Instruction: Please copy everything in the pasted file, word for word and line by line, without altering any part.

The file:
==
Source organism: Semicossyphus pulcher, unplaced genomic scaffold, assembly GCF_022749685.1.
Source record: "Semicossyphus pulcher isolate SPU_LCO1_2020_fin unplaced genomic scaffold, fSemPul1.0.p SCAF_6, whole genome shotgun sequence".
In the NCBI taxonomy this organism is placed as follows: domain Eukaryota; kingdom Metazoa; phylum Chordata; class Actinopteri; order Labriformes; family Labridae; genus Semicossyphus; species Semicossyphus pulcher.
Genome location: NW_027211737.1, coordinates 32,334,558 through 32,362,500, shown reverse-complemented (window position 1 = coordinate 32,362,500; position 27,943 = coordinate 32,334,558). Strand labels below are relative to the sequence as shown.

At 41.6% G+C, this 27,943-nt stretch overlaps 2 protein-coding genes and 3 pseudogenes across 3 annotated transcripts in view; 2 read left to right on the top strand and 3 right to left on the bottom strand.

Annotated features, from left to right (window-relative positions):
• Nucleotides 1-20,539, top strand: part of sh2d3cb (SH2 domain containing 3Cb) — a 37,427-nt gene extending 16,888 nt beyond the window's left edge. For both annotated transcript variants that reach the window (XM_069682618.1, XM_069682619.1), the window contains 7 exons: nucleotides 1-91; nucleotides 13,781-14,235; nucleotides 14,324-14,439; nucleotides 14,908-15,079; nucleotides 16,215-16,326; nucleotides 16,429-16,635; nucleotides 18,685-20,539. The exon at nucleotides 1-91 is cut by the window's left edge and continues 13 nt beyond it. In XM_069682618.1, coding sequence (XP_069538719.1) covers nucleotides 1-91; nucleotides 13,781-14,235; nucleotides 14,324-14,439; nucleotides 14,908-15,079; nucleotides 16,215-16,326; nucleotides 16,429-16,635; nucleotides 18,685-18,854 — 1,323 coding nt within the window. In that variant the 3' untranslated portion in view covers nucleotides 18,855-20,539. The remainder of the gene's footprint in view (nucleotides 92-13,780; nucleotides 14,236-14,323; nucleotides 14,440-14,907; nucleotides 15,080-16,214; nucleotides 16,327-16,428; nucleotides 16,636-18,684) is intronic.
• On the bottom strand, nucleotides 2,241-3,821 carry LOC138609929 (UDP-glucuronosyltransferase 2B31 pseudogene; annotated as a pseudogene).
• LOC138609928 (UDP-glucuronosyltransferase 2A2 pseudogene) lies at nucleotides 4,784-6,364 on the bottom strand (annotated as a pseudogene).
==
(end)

Source organism: Semicossyphus pulcher, unplaced genomic scaffold, assembly GCF_022749685.1.
Source record: "Semicossyphus pulcher isolate SPU_LCO1_2020_fin unplaced genomic scaffold, fSemPul1.0.p SCAF_6, whole genome shotgun sequence".
In the NCBI taxonomy this organism is placed as follows: domain Eukaryota; kingdom Metazoa; phylum Chordata; class Actinopteri; order Labriformes; family Labridae; genus Semicossyphus; species Semicossyphus pulcher.
Genome location: NW_027211737.1, coordinates 32,334,558 through 32,362,500, shown reverse-complemented (window position 1 = coordinate 32,362,500; position 27,943 = coordinate 32,334,558). Strand labels below are relative to the sequence as shown.

At 41.6% G+C, this 27,943-nt stretch overlaps 2 protein-coding genes and 3 pseudogenes across 3 annotated transcripts in view; 2 read left to right on the top strand and 3 right to left on the bottom strand.

Annotated features, from left to right (window-relative positions):
• Nucleotides 1-20,539, top strand: part of sh2d3cb (SH2 domain containing 3Cb) — a 37,427-nt gene extending 16,888 nt beyond the window's left edge. For both annotated transcript variants that reach the window (XM_069682618.1, XM_069682619.1), the window contains 7 exons: nucleotides 1-91; nucleotides 13,781-14,235; nucleotides 14,324-14,439; nucleotides 14,908-15,079; nucleotides 16,215-16,326; nucleotides 16,429-16,635; nucleotides 18,685-20,539. The exon at nucleotides 1-91 is cut by the window's left edge and continues 13 nt beyond it. In XM_069682618.1, coding sequence (XP_069538719.1) covers nucleotides 1-91; nucleotides 13,781-14,235; nucleotides 14,324-14,439; nucleotides 14,908-15,079; nucleotides 16,215-16,326; nucleotides 16,429-16,635; nucleotides 18,685-18,854 — 1,323 coding nt within the window. In that variant the 3' untranslated portion in view covers nucleotides 18,855-20,539. The remainder of the gene's footprint in view (nucleotides 92-13,780; nucleotides 14,236-14,323; nucleotides 14,440-14,907; nucleotides 15,080-16,214; nucleotides 16,327-16,428; nucleotides 16,636-18,684) is intronic.
• On the bottom strand, nucleotides 2,241-3,821 carry LOC138609929 (UDP-glucuronosyltransferase 2B31 pseudogene; annotated as a pseudogene).
• LOC138609928 (UDP-glucuronosyltransferase 2A2 pseudogene) lies at nucleotides 4,784-6,364 on the bottom strand (annotated as a pseudogene).